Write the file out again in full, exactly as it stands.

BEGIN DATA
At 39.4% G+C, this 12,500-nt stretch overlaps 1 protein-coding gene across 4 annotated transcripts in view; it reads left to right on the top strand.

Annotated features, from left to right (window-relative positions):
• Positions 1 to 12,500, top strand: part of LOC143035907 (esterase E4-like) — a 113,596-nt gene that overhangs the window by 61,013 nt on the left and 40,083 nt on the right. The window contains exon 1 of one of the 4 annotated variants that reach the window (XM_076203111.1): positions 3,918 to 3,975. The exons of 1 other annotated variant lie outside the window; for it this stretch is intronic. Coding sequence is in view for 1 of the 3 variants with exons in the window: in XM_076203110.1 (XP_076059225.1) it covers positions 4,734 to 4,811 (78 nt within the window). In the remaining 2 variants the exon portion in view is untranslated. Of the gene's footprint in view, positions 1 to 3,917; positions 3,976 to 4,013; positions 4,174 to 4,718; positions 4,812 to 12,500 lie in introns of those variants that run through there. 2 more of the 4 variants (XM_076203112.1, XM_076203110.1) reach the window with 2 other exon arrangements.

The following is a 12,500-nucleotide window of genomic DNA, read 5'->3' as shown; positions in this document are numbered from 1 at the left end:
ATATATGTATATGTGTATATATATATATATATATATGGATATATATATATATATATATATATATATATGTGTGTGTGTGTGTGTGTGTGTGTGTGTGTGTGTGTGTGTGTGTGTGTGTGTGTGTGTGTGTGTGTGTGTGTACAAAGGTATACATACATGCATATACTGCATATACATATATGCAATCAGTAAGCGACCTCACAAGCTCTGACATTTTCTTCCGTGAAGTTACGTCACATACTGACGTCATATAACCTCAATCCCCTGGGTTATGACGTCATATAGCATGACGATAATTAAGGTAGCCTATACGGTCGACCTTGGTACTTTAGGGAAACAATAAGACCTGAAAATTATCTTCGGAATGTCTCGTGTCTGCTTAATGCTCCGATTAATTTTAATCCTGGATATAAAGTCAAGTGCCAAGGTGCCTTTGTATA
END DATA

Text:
At 39.4% G+C, this 12,500-nt stretch overlaps 1 protein-coding gene across 4 annotated transcripts in view; it reads left to right on the top strand.

Annotated features, from left to right (window-relative positions):
• Positions 1 to 12,500, top strand: part of LOC143035907 (esterase E4-like) — a 113,596-nt gene that overhangs the window by 61,013 nt on the left and 40,083 nt on the right. The window contains exon 1 of one of the 4 annotated variants that reach the window (XM_076203111.1): positions 3,918 to 3,975. The exons of 1 other annotated variant lie outside the window; for it this stretch is intronic. Coding sequence is in view for 1 of the 3 variants with exons in the window: in XM_076203110.1 (XP_076059225.1) it covers positions 4,734 to 4,811 (78 nt within the window). In the remaining 2 variants the exon portion in view is untranslated. Of the gene's footprint in view, positions 1 to 3,917; positions 3,976 to 4,013; positions 4,174 to 4,718; positions 4,812 to 12,500 lie in introns of those variants that run through there. 2 more of the 4 variants (XM_076203112.1, XM_076203110.1) reach the window with 2 other exon arrangements.

The following is a 12,500-nucleotide window of genomic DNA, read 5'->3' as shown; positions in this document are numbered from 1 at the left end:
ATATATGTATATGTGTATATATATATATATATATATGGATATATATATATATATATATATATATATATGTGTGTGTGTGTGTGTGTGTGTGTGTGTGTGTGTGTGTGTGTGTGTGTGTGTGTGTGTGTGTGTGTGTGTGTACAAAGGTATACATACATGCATATACTGCATATACATATATGCAATCAGTAAGCGACCTCACAAGCTCTGACATTTTCTTCCGTGAAGTTACGTCACATACTGACGTCATATAACCTCAATCCCCTGGGTTATGACGTCATATAGCATGACGATAATTAAGGTAGCCTATACGGTCGACCTTGGTACTTTAGGGAAACAATAAGACCTGAAAATTATCTTCGGAATGTCTCGTGTCTGCTTAATGCTCCGATTAATTTTAATCCTGGATATAAAGTCAAGTGCCAAGGTGCCTTTGTATA